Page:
Marzano’s 9 Instructional Strategies For Teaching And Learning
by TeachThought Staff
In education, louder than the call for innovation, engagement, thought, or self-direction is the call to be research-based.
In fact, being research-based may even trump being data-based, the two twins of modern ed reform. The former stems, in part, from deserved skepticism of trends that have little evidence of performance, and the latter comes from a similar place. The big idea behind the both is ‘proof’–having some kind of confidence that what we’re doing now works, and that because of both data and research, we can more or less nail down what exactly it is that we’re doing that works or doesn’t work, and why.
To be clear, being data or research-based isn’t anywhere close to fool-proof. So many of the modern trends and innovations that are ‘not grounded in research,’ or don’t ‘have the data to support them’ suffer here not because of a lack of possibility, potential, or design, but because of research and data itself being sluggish in their own study and performance.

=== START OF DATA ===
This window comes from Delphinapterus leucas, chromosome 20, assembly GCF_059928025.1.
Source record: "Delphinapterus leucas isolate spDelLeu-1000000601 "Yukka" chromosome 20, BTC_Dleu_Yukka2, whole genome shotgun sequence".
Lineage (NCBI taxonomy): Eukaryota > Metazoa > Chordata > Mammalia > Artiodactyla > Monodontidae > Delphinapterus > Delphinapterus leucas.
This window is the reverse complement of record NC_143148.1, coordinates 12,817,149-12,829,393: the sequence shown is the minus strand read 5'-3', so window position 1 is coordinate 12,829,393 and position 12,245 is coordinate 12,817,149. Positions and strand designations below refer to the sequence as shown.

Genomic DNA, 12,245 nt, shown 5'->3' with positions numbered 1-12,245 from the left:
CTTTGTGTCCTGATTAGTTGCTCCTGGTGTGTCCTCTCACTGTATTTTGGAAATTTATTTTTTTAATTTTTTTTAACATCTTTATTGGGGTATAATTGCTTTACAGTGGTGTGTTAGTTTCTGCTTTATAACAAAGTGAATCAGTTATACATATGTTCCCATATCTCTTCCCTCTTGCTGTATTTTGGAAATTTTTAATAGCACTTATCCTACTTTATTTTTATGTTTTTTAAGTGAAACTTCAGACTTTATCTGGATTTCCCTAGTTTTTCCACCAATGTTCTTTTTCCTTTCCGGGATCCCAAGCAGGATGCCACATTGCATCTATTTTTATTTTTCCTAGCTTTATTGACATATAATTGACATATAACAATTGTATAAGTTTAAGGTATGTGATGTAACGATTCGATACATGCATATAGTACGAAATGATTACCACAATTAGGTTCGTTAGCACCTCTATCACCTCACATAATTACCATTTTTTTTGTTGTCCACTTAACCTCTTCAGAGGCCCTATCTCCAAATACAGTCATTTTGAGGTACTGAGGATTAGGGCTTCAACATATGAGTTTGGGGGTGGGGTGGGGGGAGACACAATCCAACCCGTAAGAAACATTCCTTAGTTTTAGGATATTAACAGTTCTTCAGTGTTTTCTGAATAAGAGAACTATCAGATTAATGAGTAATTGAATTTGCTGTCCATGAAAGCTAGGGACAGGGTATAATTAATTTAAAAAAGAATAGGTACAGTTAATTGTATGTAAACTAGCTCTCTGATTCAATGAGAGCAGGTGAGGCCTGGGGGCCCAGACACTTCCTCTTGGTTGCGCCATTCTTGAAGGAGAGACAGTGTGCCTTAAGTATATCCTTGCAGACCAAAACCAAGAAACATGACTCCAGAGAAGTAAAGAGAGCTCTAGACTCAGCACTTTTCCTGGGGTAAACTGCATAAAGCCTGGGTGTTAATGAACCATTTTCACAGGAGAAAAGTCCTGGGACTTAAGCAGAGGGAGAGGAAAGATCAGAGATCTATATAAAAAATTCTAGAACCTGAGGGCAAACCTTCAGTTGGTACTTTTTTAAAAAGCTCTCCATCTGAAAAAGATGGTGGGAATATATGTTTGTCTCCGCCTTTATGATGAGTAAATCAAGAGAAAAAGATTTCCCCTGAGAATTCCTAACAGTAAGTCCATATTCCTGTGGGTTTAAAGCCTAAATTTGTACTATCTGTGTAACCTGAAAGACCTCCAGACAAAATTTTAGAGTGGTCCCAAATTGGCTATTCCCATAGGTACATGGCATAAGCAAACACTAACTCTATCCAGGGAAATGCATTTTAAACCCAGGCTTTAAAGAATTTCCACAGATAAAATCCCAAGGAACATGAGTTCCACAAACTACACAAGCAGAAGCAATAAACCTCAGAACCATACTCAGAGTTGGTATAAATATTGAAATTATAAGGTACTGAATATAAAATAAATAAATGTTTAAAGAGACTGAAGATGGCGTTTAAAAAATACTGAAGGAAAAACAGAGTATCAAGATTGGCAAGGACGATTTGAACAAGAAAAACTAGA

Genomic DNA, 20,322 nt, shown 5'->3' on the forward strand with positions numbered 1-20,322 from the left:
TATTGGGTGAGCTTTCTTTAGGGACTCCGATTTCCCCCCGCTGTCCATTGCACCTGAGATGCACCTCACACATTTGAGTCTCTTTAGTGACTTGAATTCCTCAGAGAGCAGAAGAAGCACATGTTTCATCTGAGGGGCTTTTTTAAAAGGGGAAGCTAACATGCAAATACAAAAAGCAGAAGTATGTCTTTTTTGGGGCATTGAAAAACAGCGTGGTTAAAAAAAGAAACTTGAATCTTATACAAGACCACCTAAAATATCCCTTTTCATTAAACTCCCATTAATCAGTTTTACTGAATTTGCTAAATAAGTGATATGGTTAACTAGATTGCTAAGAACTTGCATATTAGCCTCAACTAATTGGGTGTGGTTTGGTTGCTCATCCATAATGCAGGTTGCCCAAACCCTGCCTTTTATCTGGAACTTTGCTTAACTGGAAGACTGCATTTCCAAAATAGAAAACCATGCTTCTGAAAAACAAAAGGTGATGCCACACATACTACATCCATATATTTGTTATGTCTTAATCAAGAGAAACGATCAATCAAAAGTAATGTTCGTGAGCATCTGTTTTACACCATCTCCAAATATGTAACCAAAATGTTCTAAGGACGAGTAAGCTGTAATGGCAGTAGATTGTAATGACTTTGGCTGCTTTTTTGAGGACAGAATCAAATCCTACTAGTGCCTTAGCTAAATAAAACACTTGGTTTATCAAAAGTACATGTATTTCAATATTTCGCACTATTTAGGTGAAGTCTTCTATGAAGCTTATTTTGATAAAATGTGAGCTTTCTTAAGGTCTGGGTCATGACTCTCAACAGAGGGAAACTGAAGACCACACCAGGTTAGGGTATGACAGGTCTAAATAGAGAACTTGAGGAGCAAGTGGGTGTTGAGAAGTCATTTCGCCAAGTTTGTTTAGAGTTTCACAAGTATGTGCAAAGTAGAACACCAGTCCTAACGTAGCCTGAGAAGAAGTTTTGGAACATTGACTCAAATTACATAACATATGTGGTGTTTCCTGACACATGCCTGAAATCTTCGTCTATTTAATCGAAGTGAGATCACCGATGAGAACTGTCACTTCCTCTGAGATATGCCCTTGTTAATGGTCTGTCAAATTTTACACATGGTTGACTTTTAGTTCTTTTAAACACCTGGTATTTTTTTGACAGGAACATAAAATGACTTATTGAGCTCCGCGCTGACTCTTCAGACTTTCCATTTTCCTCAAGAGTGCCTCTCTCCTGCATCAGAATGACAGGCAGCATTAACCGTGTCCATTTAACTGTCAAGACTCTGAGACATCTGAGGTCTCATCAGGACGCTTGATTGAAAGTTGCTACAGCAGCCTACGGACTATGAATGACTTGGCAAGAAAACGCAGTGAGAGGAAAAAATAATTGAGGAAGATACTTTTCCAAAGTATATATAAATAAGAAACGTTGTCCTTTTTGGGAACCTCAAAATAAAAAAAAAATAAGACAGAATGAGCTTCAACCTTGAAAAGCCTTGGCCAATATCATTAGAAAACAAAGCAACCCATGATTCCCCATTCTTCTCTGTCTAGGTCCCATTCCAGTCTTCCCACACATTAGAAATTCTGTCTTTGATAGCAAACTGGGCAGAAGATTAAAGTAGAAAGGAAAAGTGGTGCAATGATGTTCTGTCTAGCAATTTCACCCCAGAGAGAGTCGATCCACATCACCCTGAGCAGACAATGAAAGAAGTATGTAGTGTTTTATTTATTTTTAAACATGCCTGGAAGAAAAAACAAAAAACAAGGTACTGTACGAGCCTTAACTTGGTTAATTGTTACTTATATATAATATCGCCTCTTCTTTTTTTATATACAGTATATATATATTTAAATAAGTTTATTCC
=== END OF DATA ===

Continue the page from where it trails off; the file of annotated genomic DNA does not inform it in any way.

But this is all way, way beside the point–a long-winded contextualizing for Robert Marzano’s work. Marzano is known for, above all else, identifying ‘what works,’ and doing so by reviewing and distilling research, then packaging it for schools and districts to use. Among his most frequently quoted products is the ‘Marzano 9’: 9 instructional strategies that have been proven by research to ‘work’ by yielding gains in student achievement.
Marzano’s 9 Instructional Strategies For Learning
- Identifying similarities and differences
- Summarizing and note-taking
- Reinforcing effort and providing recognition
- Homework and practice
- Non-linguistic representations
- Cooperative learning
- Setting objectives and providing feedback
- Generating and testing hypotheses
- Cues, questions, and advance organizers
Marzano’s 9 Instructional Strategies In Infographic Form